2014 Spring Issue


Heaven is Not a Cheque in the Mail

Jesus said plainly the kingdom of heaven
was right here, on earth, and his own
believers don’t believe him.

Jesus people think heaven happens after
the worst possible affair – death itself,
that almighty ending, the long goodbye.

maybe if they listened to their prophet
they could see heaven like i do, in your
eyes, and your brother’s laugh, the clouds
wearing the countenance of wild cats
performing jazz,
my sister’s footprints just ahead of my
two feet in the orange mud along that
rockstream in Zion,
our father is a load of new sand for
childrens castles, at the playground
down the street from the reddest
maple leaf in

heaven is all around us
has been this whole time, it exists
in front of closed eyes. it is bound to
the earth the stars that ocean and sky
what a shame to be waiting, like for
the mail your whole life, what with the
ever-increasing price of postage, and
a long-dead mailman.

~ Bree


Suppose you’d never cooked for yourself
or others, you just microwaved your meals

And then suddenly, you had an epiphany
and opened a book or someone
taught you some things

Spiderweb and Leaves - Photo by Cynthia Piper

Spiderweb and Leaves – Photo by Cynthia Piper

And there you are making
all manners of good stuff

That’s like being lifted
a new, better plateau
all of a sudden

And suppose by some grace of God
like a reprieve, you found yourself delivered
to a park with your partner or family member
or friend and out of their pocket
comes a fruit in sections
for sharing

And the wind, be it
gentle or something to
be endured–it’s a delight
because you’re finding your
animal self
again outside and
remembering to breathe
maybe even sudden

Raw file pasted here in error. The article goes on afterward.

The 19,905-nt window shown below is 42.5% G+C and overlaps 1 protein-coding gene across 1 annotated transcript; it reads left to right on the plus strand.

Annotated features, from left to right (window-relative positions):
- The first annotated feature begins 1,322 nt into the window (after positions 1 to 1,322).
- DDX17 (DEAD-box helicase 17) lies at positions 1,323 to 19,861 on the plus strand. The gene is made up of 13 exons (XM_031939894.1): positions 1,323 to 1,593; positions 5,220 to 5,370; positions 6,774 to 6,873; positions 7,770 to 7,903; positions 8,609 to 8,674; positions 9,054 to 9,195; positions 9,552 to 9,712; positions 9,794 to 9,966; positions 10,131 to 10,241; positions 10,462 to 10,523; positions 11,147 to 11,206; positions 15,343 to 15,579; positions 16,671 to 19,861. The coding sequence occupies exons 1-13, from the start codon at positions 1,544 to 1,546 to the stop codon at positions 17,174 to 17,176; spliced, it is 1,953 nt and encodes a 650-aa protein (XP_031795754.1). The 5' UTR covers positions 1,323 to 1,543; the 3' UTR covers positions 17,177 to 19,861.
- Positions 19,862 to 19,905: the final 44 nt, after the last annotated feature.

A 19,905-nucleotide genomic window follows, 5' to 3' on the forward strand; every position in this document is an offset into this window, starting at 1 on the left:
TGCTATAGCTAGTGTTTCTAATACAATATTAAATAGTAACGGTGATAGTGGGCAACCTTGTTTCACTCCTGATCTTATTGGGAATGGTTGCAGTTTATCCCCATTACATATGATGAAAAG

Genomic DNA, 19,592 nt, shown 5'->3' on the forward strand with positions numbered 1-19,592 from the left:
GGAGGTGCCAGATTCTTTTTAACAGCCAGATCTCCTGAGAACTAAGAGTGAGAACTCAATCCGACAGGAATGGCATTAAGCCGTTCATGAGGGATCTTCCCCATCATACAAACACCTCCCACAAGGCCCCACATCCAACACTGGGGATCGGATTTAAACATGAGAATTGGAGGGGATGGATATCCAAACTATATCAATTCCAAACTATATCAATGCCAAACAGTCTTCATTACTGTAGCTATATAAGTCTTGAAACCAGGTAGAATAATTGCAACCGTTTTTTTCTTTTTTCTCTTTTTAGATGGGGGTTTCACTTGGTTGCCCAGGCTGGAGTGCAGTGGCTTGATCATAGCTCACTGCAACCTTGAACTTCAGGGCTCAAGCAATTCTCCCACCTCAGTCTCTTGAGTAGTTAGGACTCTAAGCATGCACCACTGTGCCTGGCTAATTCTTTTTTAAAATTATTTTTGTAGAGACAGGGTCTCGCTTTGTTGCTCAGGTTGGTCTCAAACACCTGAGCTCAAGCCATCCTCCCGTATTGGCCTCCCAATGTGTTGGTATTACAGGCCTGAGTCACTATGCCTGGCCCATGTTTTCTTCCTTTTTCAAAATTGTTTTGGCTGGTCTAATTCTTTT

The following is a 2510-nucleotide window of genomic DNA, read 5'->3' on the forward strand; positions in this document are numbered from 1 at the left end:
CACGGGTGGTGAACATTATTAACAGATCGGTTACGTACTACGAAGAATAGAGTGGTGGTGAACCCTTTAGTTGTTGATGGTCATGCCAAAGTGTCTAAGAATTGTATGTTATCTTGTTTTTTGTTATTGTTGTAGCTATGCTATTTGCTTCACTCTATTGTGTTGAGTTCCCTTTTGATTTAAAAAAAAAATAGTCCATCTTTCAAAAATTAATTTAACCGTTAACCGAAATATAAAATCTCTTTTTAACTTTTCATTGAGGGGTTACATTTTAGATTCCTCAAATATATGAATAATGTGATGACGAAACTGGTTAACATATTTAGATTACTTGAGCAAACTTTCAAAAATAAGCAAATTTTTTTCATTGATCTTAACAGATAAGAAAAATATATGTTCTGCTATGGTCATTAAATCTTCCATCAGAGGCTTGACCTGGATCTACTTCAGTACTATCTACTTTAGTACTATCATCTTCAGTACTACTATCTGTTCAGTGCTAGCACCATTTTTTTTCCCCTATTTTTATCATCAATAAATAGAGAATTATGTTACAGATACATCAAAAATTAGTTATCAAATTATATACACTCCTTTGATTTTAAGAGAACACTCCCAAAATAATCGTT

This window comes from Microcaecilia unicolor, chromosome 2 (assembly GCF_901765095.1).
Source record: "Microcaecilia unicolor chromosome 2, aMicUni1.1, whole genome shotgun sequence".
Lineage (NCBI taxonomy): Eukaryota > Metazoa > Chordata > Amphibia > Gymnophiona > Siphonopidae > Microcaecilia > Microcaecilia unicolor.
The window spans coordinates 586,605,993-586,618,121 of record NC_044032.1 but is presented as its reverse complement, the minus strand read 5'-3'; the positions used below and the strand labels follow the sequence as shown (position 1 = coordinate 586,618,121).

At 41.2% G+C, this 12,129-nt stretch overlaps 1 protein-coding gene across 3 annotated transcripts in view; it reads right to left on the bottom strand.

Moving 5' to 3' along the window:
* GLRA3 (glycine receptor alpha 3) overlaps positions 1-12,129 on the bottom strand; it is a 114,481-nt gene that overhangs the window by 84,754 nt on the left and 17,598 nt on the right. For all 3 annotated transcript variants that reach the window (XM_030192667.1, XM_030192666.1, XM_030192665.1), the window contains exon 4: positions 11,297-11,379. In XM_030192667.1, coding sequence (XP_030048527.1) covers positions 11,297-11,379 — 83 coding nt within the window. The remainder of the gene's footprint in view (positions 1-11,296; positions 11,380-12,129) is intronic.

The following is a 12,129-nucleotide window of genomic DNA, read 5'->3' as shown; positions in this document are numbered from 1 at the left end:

gusts like some hand
priming the fire
of your lungs
with bellows

And what it was like
to be a kid in outdoor rawness

You learn this recipe
and you put it in your book
one of many delights
in your repertoire:

“Recipe for Enjoying Each Other
and Oneself Outdoors with
Fruit in Park and Wind.”

~ Lady

Pilgrim Spring

The Travellers are back. Each spring they return to a small corner of Birkrigg, usually about five to six caravans and trailers, a couple of flat-bed lorries. They park just below the farm, near top sea woods, with a view stretching out across the Bay.

Last year I met an elderly woman and a young man, her grandson? They were walking along the beach. I’m sure they were from the camp on the common. She was small and had bright eyes, very alive looking, humorous. With her thick white stockings and men’s carpet slippers she reminded me of my Nana, she wore men’s slippers, too. This lady had a dog with her, a Yorkie, who yapped loudly at Roy. “We call him Napoleon, on account of his size, but he’ll take on anything!” Her grandson smiled, such affection in that smile. He held her elbow, she leaned on him a little.

“Fine looking dog you have. What’s he called?” Roy. “Roy, eh, King Roy!” We smiled and she and her grandson went and sat on a bench. I turned round; saw her pointing with her stick across the Bay to Pen-y-Ghent.

They stay on Birkrigg till someone turfs them off. Used to have a fair up at the Ghyll till the area was tidied up and raised slate flower beds were added to the car park – “to spruce it up” – didn’t realise tho, that it was impossible to get the fair’s dodgems and trucks, vans and trailers on the Ghyll car park. My sister had her fortune told once, at the fair “Don’t tell mam!” while the tune “Dizzy, mah head is spinnin’, like the world will ne-e-ver end,” blared out from the tinny speakers as someone on the dodgem car turned yellow and vomited.

The gypsy children would come to our school for a few weeks, maybe longer, I recall David coming to school barefoot, smiling sheepishly, dark brown hair, curly, tanned face, an ear ring in one ear and a girl – what WAS her name? – beautifully dressed in frills and lace, long hair ringletted, very shy girl. I loved her clothes, and her hair. Nana would ringlet my hair, too, wrap strands of hair in strips of old cotton, torn from worn out dresses. For the boys in the family she’d spit on her forefinger and thumb and twist a few hairs into a coiff/quiff. “There!” she’d say and the boys’d step back, turn their heads to one side, like sulky calves.

“VeeO-let VeeO-let, my mother’s pet, with her hair in a PLET and her pinny all WET! VEE O LET!”

A skipping rope song mam would chant as we danced around the kitchen.

Now the larks are back on Birkrigg, spiralling the air with song and spring as new coils of bracken unfurl their own green tune.

~ Geraldine Green

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